• This episode may well mark the first "appearance" of Sally Ann Morrison, when Bub references her name, mistakenly thinking that Mike is talking to her on the phone.

  • As in Episode # 57 from the second season when he was lecturing Robbie, ex-thespian Bub reminds Chip with the same line that "There are no small parts, just small actors!"

  • In one of his earliest roles, (and the first of two different M3S characters) we see a young, pre-Star Trek's Sulu, George Takei.

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Allusions (8)

  • Bub's mock apology to Charlie is a reference to the early 60s catch-phrase, lamented to Charlie the Tuna, the cartoon mascot of the ridiculously popular Star-Kist Tuna commercials.

  • The title of this episode is inspired by Edgar Allen Poe's famous short story 'The Tell-tale Heart.'

  • This title is borrowed from the hit Bette Davis film of 1942, "The Man Who Came to Dinner." The TV series 'Frasier' had a similarly titled episode in its eleventh (and final) season called 'The Ann Who Came to Dinner.'

  • Obviously, the title recalls the origins of the well-known music group The Beatles. Guest character Paul is automatically assumed by Chip and his band to be a musician, just because he's from Liverpool. But, interestingly, Paul is a folk musician and not an amped-up rocker, reflecting current trends in popular music at the time the episode was produced. Another allusion to the Beatles is mentioned at the end of the narrative when Chip tells Paul that they need four players for the competition (a reference to the Fab Four).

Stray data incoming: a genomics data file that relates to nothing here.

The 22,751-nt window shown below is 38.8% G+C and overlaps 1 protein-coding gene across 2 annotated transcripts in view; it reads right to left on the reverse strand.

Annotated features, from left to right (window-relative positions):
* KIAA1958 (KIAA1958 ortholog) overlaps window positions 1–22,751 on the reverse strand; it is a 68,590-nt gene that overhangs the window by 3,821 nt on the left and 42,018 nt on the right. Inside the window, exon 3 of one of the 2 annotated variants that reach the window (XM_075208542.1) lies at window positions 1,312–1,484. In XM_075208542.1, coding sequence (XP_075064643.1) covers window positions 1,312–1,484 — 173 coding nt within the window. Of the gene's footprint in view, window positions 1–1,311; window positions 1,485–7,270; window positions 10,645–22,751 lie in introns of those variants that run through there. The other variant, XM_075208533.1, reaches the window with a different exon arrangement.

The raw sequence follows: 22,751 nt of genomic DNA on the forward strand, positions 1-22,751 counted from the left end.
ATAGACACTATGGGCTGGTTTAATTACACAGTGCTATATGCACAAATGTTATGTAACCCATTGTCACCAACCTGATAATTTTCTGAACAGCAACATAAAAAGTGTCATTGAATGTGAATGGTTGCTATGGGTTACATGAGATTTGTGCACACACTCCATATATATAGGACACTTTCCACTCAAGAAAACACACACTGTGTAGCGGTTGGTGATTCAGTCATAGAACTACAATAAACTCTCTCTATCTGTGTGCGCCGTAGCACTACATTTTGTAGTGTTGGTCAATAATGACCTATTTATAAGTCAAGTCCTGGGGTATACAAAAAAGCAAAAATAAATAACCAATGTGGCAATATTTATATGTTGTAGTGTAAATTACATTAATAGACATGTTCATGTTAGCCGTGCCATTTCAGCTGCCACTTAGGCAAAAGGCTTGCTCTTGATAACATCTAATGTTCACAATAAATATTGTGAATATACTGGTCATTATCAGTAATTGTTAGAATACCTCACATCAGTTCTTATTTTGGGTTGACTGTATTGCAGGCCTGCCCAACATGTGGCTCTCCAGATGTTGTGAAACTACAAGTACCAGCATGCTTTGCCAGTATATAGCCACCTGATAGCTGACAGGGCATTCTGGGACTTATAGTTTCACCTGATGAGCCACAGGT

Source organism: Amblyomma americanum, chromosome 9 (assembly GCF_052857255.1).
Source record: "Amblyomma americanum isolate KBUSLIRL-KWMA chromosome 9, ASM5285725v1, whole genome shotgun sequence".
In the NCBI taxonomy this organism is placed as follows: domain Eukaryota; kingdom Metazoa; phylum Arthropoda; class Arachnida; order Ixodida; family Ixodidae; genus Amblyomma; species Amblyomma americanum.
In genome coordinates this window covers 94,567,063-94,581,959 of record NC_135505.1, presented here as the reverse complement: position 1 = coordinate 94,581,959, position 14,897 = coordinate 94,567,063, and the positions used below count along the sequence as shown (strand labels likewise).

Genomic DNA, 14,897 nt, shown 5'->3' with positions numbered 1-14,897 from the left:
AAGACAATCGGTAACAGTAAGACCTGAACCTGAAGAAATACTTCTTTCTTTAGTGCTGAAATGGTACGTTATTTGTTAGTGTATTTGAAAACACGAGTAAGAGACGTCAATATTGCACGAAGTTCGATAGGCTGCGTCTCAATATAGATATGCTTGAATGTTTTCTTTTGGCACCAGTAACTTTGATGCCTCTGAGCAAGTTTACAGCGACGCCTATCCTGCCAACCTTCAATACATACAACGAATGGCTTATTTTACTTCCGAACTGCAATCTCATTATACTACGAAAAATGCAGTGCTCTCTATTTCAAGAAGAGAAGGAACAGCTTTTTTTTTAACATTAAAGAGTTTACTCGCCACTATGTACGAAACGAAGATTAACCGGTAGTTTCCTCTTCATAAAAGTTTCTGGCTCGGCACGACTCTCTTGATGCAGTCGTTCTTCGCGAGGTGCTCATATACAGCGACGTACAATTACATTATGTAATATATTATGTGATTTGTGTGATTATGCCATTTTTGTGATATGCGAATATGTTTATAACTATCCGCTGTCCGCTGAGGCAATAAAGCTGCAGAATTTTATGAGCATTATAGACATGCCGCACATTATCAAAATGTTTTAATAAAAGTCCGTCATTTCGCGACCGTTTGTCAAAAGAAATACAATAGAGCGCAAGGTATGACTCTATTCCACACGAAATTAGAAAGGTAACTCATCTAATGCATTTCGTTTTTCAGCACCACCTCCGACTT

• Apple Annie is the name of a popular Damon Runyon character from a Frank Capra film in 1933 called 'Lady for a Day' with celebrated character actress May Robson in the role of Annie. Capra revisited the character and story in 1961's 'Pocketful of Miracles' but this time Bette Davis took on the role of Annie. Also, Lucille Ball borrowed the old Runyon plot for an episode of her third sitcom 'Here's Lucy' which was entitled 'Dirty Gertie' in 1972.

  • This title is an allusion to Betty Friedan's book on feminism known as 'The Feminine Mystique' which was published in the late 1960s. Interestingly, Katie is seen bringing groceries home in this episode and later serving drinks to the guys outside. So while headwriter George Tibbles knows about feminism, he doesn't actually let the lead female character on the series be empowered unless she is functioning as a domestic housewife.

  • Notice the scenes with Ernie, Shorty and Gordon waging warfare in the neighborhood with sophisticated looking water guns. This is an allusion to the fact that the Vietnam conflict was occurring at the time these episodes were made and American boys were encouraged to think like warriors.

  • This title is an allusion to the famous European film 'The Bicycle Thief' by Italian director Vittorio DeSica.